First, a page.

Behind the lens: The unsung heroes – Scott Hirano Pt.2
(Click here to go back to part one)
Cristiane ‘Cyborg’ Justino by Scott Hirano
A great way to gain insight into Scott Hirano’s creative direction and how he gets the photos he does is to take a look at his inspiration. His photojournalistic style is inspired by the likes of: James Nachtwey, Eugene Richards, Nina Berman, and especially one of his favorites W. Eugene Smith. He feels that their secret is to invest a lot of time into their subjects, which in turn creates images that are way too real. Scott continues…
“On fight day I usually relax in my hotel room with coffee and look through these sorts of images for inspiration. I feel like if I can come close to this sort of image while shooting fights I might have something worth showing people.”
Julie Kitchen by Scott Hirano
Scott has the ability to take greats photos of any subject matter. We recently watched his facebook feed as he posted his holiday photographs whilst travelling Thailand. To him they were probably holiday snaps, but to any casual observer they were rich documentary style photographs that really captured the essence of the culture. Above all else however, he really is a fight photographer through and through…
“I’m drawn to fight photography primarily because of the range of emotion that’s found surrounding a fight and the way I feel I’m able to navigate my way around its narrative. The story of a fighter who is investing his or her entire being into winning a fight is one, when presented just so, that can be understood by all walks of life. I’ve shown photos to my mom that after telling her the story of the photo, of the fighter, she had tears in her eyes.”
Tiffany Van Soest by Scott Hirano
Although Awakening is a female fighter resource, we should be clear about Scott. He makes it evident that he doesn’t differentiate between genders when shooting…
“I don’t see a difference in shooting men or women who fight. I prefer to shoot with people who work hard and who have crafted a decent skill with what they’re doing. It’s discouraging shooting a lazy fighter.”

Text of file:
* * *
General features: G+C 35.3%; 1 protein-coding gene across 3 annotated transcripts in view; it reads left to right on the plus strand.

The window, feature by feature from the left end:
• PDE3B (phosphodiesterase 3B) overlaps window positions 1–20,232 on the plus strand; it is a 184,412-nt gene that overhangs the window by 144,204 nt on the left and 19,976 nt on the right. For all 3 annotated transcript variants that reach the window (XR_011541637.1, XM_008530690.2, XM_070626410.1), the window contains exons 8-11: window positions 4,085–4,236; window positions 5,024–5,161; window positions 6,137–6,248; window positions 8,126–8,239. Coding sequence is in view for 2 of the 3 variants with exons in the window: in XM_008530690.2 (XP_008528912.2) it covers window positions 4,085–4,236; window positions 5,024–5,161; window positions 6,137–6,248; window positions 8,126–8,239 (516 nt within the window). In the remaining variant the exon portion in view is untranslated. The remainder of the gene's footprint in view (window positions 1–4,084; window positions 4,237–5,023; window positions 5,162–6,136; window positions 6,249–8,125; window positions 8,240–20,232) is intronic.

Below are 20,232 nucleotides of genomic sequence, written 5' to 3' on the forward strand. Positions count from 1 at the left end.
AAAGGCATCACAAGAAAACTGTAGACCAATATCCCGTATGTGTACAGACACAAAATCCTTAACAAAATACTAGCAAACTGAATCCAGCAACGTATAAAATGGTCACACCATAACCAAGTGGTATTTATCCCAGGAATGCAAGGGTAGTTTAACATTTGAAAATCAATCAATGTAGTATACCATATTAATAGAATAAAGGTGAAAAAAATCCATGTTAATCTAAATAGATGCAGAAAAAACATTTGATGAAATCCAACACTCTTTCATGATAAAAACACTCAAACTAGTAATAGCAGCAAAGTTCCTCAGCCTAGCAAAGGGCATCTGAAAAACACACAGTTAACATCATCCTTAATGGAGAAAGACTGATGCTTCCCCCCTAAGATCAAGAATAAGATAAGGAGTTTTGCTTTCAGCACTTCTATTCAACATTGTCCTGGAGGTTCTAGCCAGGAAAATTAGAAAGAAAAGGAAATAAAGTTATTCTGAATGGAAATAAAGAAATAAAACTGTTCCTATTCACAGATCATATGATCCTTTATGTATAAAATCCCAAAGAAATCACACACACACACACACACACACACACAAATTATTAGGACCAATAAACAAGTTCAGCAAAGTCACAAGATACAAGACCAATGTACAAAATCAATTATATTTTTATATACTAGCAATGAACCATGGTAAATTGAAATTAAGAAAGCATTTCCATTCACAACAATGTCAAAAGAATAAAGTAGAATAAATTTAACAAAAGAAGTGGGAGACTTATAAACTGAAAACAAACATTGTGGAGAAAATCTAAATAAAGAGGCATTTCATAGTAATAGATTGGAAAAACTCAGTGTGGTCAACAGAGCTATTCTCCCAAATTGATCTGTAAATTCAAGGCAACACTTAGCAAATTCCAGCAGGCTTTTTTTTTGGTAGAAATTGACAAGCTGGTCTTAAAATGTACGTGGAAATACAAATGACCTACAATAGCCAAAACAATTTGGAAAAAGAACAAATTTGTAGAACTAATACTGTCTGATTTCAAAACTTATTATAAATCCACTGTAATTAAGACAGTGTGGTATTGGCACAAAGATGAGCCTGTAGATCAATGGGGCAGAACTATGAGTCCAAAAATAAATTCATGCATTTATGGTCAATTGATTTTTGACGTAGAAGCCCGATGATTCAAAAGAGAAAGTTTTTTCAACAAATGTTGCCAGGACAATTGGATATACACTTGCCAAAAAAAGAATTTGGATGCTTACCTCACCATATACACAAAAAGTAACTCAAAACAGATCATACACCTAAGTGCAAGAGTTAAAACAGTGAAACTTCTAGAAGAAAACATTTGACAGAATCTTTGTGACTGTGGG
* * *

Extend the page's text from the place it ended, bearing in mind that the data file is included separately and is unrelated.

We asked him if he had any secret photographic processes during the editing phase of photography, and it was a clear and cheeky attempt for us to try and gain some more knowledge. His response was surprising…
“I don’t do anything special when I shoot or when I edit. In fact, I think for the last few years I’ve been sorta stuck, producing the same image over and over and over. I try different things to shake make perspective up a bit and try to see differently. Sometimes it works. Despite that feeling, I thoroughly enjoy what I’m doing.”
Scott’s photographs are free from the artistic post-production frills that the Awakening photographers often use. They are clean, and simple emotion and moments captured at exactly the right time – which is very hard to do. This is what makes this kind of article great, the appreciation of photographers’ different methods and approaches.
We love Scott’s work and we hope you do to. Remember the name Scott Hirano, and tip your hat to him the next time you see one of his photographs in your news feed – it will happen more often than you know (especially if you go like his facebook page!).
For those of you that might just be getting into Muay Thai, be sure to visit Muay Thai Authority, one of the best Muay Thai websites out there – Scott is their official photographer.